I have a problem with computers acting as absolute barriers for actions that really shouldn’t have absolute barriers. Like the automated phone systems (“Please press 1 if you would like to hear your account balance....”) that are aimed at replacing actual human beings. Most of them have a way to bypass and talk to a human being (e.g. press 0 a bunch of times), but some of them don’t, and if you try the press-0-a-bunch-of-times, they tell you Goodbye and hang up. But I had a legitimate purpose; I listened to the available options, and my question fit none of them, and your inflexibility wasted my time and prevented me from getting help, you damn computer.
So if the goal is to Increase Quality, I have no problem with the computer prompting me to wait a little bit, or try to write a question or answer that doesn’t include certain words, or is too short. That’s fine. Let me stop and think for a few seconds. It will greatly cut down on my “transgressions” of the rules. But if I really know what I’m doing, just let me do it, dammit! If it’s really awful, someone will flag it and it’ll get fixed. The automated aspects of Stack Overflow that aim to Increase Quality should act as a thin barrier that let you push past it if you feel strongly.
Instead, they’re inflexible. No “+1” in your comments:
And no short comments, they need to be at least 15 characters. You have to add gratuitous extra text.
And if you want to use “@user” style shout-outs, sometimes the software will strip them out. Because the computer knows best. I’m sorry, Dave. I’m afraid I can’t do that. Well, fuck off, HAL.
I like Stack Overflow for the most part. Really awesome UI, really huge user base, fast answers, and I’ve gotten some wonderful help over the years.
But the culture there sacrifices short-term help in some borderline cases, in favor of increasing Quality for its long-term archive. I would argue that these borderline cases should be given the benefit of the doubt. Let poor quality questions survive in the short term; they will get upvoted or downvoted accordingly, and after a few days the ones that really are sucky will fade into obscurity, leaving the better quality ones for posterity. (Reddit takes this approach, and it seems like it works.) Otherwise, an attitude of elitism and Soup-Nazism spreads and that hurts the site’s usefulness.
And I wish they would just knock off the ugliness of automated, inflexible barriers that just won’t let you post certain things.
P.S. (17 Feb 2015) — This article got a tremendous amount of attention from reddit’s /r/programming and Hacker News. If you’ve enjoyed this article but are new to DSPRelated.com and EmbeddedRelated.com, take a look around and browse through some of the other blogs on these sites.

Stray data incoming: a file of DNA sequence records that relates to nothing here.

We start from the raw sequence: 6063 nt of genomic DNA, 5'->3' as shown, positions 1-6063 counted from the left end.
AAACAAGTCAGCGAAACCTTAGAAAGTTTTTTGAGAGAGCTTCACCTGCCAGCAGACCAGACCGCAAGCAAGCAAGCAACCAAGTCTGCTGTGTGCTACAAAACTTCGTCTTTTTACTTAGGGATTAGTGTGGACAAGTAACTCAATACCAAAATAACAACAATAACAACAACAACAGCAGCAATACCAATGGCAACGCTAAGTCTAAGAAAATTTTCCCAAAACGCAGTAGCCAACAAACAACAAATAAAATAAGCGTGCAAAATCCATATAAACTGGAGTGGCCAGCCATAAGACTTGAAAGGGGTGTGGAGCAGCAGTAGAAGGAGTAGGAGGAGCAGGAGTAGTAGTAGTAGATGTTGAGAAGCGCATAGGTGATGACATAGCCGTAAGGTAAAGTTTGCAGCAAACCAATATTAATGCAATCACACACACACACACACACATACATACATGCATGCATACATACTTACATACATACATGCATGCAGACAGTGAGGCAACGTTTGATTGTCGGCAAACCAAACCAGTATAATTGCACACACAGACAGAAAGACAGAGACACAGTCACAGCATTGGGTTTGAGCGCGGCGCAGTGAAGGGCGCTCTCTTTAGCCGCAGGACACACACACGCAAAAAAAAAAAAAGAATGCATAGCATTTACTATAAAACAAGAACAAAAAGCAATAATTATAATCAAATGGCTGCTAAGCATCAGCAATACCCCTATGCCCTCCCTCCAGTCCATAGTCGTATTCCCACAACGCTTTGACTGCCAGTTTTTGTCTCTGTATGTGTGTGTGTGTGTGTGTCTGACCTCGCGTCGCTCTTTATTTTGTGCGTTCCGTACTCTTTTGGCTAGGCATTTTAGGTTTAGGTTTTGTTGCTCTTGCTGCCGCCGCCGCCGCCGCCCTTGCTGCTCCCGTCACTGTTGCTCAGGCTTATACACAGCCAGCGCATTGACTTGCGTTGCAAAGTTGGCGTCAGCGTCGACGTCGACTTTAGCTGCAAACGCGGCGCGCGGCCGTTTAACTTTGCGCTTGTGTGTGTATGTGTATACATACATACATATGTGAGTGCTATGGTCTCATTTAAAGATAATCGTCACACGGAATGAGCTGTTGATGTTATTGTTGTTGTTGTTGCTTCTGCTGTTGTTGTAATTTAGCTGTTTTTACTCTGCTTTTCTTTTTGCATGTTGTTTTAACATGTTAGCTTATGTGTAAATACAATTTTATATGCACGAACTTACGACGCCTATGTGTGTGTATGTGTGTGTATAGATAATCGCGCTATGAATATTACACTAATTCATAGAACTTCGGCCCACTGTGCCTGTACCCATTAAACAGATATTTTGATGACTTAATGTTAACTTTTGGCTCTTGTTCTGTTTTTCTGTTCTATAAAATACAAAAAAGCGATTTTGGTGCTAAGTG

I didn’t think it would get the level of attention it did. Apparently, I hit a nerve with a lot of people. There are a few things I wanted to add, after reading through the correspondence so far.
- Area 51 — The way new Stack Exchange sites are created is through a central website called Area 51. My concerns about Area 51 are much more severe than my concerns about the culture on Stack Overflow. I tried championing a new (non-computer-related) Stack Exchange site in 2011, and it was like pulling teeth. Or, perhaps, like one of those online multiplayer games which has been really badly written, with all sorts of weird rules. In the case of Area 51, they are “designed” to ensure success for those sites that deserved it, and to ensure failure for those sites that didn’t. Artificial barriers every step of the way, unless you happen to have a cadre of online-savvy computer-savvy colleagues to help you out. I had a few dozen close contacts in this area of interest; many of them were passionate about the subject, but couldn’t figure out what to do, and when they did, they discovered “Wait, where do I get to ask my questions?” and were confused. Because a new Area 51 proposal, in its early stages, only lets you come up with example question titles. That’s it. You can’t actually ask a question, and you can’t get answers. Then you have to go through a “commitment phase” of signing up for new users. Then, when you have enough of a user count, and the Stack Exchange mods agree to move forward, you get a beta site, and the mods watch the site, checking to see that it looks like a success, and if it flourishes you get a real site. Kind of like the process needed to create a law in the U.S. Congress....